Mar 10, 2014
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Around a foot of snow fell in Fawnskin and other parts around Big Bear as seen in this photon taken on March 1st by Roger Vieau.
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**Forecast:Monday, March, 10th, 2014, 6:00pm:**
Winds have switched briefly onshore this afternoon and evening as a trough of low pressure goes by to our north. This may briefly re establish the marine layer tonight bringing some low clouds into the coast and some coastal valleys but this will be brief. As the trough up north drops south east into Nevada and our far eastern deserts a cutoff low will form and stall out somewhere near the Nevada/California border near Vegas. and will allow a lot of cold air to drop into the great basin. All this cold air will set things up for an unusually strong Santa Ana wind event for March Tuesday into Wednesday with winds gusting between 405-65mph, locally stronger in all favored areas of the mountains, as well as the Riverside and San bernardino areas of thge I.E. These winds will bring a very widespread temperature difference in the region. Since this event has a lot of cold air, the mountains will actually get very cold and drop to a good 5-10 degrees below normal Tuesday through Thursday with Wednesday being the coldest day. Highs up there will generally be in the 40s above 6000ft, but when the coldest air arrives Wednesday some ski resorts may struggle to reach 40 degrees, and a good 24-48 hour round of snow making looks like a good bet at local ski resorts which will help freshen things up on the slopes in Big Bear, and may give Mt High ski resort a slight chance of being able to make enough snow to re open. Lows at night up there will also be quite cod due to the cold air, with lower 10s and 20s, especially in mountain valleys that are wind protected(big bear valley). I do want to mention that this cutoff low will need to be watched, some computer runs are generating some precip for the San Bernardino mountains on Wednesday evening falling as snowfall showing kind of a wet Santa Ana event forming, this will be watched closely over the next 24 hours and snow may be added to the forecast there if need be, but for now im keeping things dry. Down the hill all that cold air will compress and warm up as it gets pushed down through the mountain canyons. This means very warm temperatures near the coast, even warmer then inland areas with highs in the lower 80s overall Tuesday, the cold air advection will keep inland valleys near and above 1500ft cooler in the 70s overall, but still well above normal. It looks like as that cutoff low forms near our border the ridge of high pressure may get knocked down a bit over our area Wednesday into Thursday, and cold air advection may get strong enough to actually drop temperatures in the I.E to a bit below normal Wednesday or Thursday in the middle and upper 60s, and cooler near the coast but still in the 70s as winds would remain offshore. If this cutoff low forms further to the east or north which half the computer runs are showing, cooling would be less and highs would remain in the upper 70s inland, and 80s along the coast, so this will be watched over the next 24 hours. Nights will be chilly in wind protected valleys of the I.E such as the Temecula valleys where low will likely drop into the 30s, but where the wind sis blowing low temperatures will be much warmer in the upper 40s and 50s. Winds should begin to die down late Wednesday with weak offshore winds continuing through the weekend.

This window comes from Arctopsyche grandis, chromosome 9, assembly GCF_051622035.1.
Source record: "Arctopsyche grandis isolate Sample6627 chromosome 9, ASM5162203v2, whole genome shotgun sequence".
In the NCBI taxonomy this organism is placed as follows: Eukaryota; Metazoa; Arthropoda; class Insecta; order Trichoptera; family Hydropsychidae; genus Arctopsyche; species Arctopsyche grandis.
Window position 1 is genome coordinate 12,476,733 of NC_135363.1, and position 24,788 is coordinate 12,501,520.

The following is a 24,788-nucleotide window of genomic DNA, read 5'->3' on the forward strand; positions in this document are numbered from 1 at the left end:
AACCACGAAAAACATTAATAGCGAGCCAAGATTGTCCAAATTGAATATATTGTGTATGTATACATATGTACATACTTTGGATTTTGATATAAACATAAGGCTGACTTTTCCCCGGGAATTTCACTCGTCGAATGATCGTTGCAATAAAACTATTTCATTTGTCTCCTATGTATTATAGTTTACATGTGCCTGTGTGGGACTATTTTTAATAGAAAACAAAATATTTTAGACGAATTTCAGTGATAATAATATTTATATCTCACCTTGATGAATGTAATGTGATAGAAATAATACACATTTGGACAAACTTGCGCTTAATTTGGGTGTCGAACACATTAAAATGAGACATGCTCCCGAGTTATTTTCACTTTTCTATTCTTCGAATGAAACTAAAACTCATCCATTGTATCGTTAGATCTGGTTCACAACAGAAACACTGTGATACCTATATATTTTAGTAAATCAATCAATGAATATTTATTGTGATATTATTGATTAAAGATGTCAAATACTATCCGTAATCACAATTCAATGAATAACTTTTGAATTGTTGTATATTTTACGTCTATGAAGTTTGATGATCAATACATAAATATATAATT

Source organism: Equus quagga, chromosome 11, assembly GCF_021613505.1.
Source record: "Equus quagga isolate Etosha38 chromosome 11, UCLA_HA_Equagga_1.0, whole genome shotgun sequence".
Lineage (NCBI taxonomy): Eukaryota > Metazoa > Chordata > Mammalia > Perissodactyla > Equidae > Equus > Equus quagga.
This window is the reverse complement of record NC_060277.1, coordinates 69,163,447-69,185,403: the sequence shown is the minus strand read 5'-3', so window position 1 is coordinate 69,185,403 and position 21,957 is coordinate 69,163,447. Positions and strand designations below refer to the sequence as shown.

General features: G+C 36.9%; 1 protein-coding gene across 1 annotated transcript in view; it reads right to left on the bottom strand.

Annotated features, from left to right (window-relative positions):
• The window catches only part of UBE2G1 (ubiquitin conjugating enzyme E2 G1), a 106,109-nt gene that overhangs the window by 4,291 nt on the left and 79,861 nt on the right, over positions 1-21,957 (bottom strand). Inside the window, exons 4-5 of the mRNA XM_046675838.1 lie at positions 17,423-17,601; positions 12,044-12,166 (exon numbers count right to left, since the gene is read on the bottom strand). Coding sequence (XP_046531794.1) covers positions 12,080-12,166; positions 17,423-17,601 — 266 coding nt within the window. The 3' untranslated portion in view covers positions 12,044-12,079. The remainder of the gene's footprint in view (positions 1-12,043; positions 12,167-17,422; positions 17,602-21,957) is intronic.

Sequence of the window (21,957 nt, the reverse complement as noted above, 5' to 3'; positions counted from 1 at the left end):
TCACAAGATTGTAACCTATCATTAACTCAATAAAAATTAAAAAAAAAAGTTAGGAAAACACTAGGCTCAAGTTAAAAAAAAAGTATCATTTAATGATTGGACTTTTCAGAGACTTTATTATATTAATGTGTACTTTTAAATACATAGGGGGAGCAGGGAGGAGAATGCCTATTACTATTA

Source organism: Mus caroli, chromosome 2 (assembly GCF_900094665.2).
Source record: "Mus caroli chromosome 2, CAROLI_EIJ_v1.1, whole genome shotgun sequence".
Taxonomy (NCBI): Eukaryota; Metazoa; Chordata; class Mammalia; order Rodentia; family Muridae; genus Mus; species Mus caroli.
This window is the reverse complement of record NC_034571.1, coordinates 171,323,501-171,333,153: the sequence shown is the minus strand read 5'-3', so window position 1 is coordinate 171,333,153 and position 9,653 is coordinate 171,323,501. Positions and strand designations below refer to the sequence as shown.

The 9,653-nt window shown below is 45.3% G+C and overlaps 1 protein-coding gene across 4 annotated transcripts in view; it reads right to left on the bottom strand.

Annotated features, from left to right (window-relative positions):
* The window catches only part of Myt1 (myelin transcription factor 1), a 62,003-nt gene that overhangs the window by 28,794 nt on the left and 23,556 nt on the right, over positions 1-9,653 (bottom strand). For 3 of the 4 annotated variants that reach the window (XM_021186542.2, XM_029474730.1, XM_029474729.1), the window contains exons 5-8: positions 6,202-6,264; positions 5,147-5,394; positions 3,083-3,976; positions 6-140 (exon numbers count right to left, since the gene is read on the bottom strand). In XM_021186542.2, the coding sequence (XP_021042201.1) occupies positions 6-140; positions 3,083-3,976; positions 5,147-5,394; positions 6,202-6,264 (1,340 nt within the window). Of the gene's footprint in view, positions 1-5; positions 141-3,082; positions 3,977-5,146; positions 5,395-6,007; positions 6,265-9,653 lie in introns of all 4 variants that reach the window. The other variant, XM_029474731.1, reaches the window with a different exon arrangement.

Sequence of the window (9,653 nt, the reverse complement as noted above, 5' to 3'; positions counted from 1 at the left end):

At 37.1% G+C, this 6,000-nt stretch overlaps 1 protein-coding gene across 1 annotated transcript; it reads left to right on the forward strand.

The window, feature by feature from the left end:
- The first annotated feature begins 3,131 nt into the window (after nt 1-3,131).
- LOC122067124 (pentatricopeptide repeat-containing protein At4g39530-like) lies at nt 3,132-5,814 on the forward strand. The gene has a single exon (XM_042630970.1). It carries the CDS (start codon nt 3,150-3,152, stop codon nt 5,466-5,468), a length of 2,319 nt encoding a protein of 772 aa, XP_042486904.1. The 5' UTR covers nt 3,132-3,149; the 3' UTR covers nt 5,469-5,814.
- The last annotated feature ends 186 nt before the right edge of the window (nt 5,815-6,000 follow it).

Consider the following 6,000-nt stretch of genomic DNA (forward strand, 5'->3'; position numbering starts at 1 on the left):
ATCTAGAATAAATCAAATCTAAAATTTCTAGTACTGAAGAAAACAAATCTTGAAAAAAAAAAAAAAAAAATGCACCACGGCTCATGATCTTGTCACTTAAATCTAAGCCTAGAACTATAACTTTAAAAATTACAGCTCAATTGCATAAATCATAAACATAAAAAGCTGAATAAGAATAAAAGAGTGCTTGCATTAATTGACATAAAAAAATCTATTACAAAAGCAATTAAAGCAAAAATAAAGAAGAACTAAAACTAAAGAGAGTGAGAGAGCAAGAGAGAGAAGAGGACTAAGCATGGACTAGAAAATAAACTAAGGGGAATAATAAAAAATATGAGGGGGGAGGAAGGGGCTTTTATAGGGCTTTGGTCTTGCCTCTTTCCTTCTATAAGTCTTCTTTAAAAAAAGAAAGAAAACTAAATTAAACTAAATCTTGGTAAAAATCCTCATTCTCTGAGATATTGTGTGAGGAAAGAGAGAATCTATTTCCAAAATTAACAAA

High pressure will build Friday through Sunday which will bring some very warm temperatures to all areas as well as the mountains as cold air advection weakens. Highs Saturday and Sunday will near record levels, mainly near the coast with widespread 80s west of the mountains, and maybe even a few hot spots touching 90 degrees. In the mountains look for 60s overall. Then comes the good news. Long range computer have been consistently advertising a major pattern change taking place next week with our blocking ridge of high pressure collapsing once again as some very cold troughs drop down from Canada and the Gulf of Alaska. Things should drastically cool Monday next week as winds switch onshore. Current computer runs show a series of area of low pressure moving down the California coast and into central and southern California. It appears we could see a chance of rain and mountain snow as early as Tuesday next week, with a couple storms possible from the 20th through the end of the month and below normal temperatures. At the moment these storms look quite cold, especially for March standards, and could have snow levels below 4000ft. More details will be known as we head closer to the weekend, but things are looking good for some cooler weather and beneficial rains. Saty updated for the latest!
Site Owner/Forecaster, Michael Mojarro
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Disclaimer: Socalweather.net is a privately run weather site and all forecast and possible advisories issued in no way are related to the National Weather Service or any government agency but from the sole guidance of forecaster Michael Mojarro, weather can not be controlled and all forecast are to be followed at your own will.
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